Eco-Sci-Fi Art and Interspecies Technology

By Stephanie Moran. This article was first published in Vector 292.

Since at least the beginnings of industrialism, technological innovation has incorporated attributes of animal perception and behaviour. More recently, this process has been recursively intensifying, in a process of ‘the biologisation of computer technology and the computerization of biology’ (Vehlken, 2019). Technologies inspired by nature deepen our understanding of natural systems, in turn fostering new technological developments: from the development of behavioural biology around 1900, through the use of media technology in biological research and the acceleration of bio-technoscience in the 1970s, to the use of simulation modelling and then computational-intensive modelling beginning in the 1980s, and most recently the rise of Machine Learning methodologies in Artificial Intelligence. Now studies of birdsong inform voice recognition software such as Siri and Alexa, while billionaire sci-fi fan Elon Musk is funding research into neural interfaces with the brains of mice and pigs.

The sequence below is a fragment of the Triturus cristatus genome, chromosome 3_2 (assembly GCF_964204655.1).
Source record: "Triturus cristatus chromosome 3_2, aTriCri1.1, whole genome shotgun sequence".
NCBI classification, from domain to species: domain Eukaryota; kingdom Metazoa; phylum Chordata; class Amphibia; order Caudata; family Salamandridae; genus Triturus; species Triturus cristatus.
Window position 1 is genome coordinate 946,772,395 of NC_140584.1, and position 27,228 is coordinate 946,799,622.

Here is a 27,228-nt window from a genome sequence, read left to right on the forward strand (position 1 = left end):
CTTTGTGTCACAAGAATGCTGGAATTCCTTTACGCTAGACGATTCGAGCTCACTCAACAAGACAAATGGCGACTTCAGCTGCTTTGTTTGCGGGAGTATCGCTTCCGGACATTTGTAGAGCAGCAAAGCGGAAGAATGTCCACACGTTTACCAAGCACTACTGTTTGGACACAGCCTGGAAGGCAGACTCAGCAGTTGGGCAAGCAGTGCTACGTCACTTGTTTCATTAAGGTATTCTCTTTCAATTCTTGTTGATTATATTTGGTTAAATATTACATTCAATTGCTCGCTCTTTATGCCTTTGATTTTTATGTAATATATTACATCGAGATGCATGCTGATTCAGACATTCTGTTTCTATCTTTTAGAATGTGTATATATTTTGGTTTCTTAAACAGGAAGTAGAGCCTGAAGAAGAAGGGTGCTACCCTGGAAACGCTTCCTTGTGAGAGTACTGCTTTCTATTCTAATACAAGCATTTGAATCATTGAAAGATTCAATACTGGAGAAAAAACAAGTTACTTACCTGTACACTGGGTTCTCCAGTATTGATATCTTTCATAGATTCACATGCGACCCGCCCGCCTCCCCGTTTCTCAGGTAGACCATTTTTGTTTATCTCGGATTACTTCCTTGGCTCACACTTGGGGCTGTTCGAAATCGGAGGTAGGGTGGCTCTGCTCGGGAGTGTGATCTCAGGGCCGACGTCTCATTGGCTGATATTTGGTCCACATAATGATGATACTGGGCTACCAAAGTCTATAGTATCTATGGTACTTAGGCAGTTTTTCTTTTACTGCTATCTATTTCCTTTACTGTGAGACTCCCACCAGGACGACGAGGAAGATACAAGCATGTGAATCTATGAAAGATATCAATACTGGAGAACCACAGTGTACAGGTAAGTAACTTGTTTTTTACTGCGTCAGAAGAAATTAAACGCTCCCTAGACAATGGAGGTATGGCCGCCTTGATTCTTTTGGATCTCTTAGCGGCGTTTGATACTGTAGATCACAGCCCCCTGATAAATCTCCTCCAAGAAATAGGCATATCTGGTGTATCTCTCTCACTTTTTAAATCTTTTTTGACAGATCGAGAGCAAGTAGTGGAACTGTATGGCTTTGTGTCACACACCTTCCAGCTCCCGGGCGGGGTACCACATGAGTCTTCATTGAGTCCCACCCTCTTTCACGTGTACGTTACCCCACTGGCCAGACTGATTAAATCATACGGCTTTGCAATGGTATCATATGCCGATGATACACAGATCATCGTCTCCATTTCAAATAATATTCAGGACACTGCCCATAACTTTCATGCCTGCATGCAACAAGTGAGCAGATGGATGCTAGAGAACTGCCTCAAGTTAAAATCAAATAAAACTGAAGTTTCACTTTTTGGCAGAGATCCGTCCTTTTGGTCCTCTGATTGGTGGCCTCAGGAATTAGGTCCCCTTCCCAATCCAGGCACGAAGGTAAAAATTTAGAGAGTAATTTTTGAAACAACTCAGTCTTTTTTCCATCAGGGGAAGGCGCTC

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My Friend, The Bot

By Jay Owens.

I first met @botaleptic on 10th March, 2015. We were introduced by our mutual Twitter friend, Hugo.

We soon got talking:

We soon got talking

@botaleptic is a Twitter bot created by Hugo Reinert, who tweets as @metaleptic. His DNA is simple: “he” is a ruby script, running on a free app server, based on mispy’s twitter_ebooks code. Like all Twitter bots — automated ‘robot’ accounts — @botaleptic is simply an algorithm.

In this essay, I want to talk about how @botaleptic is much more than an algorithm.

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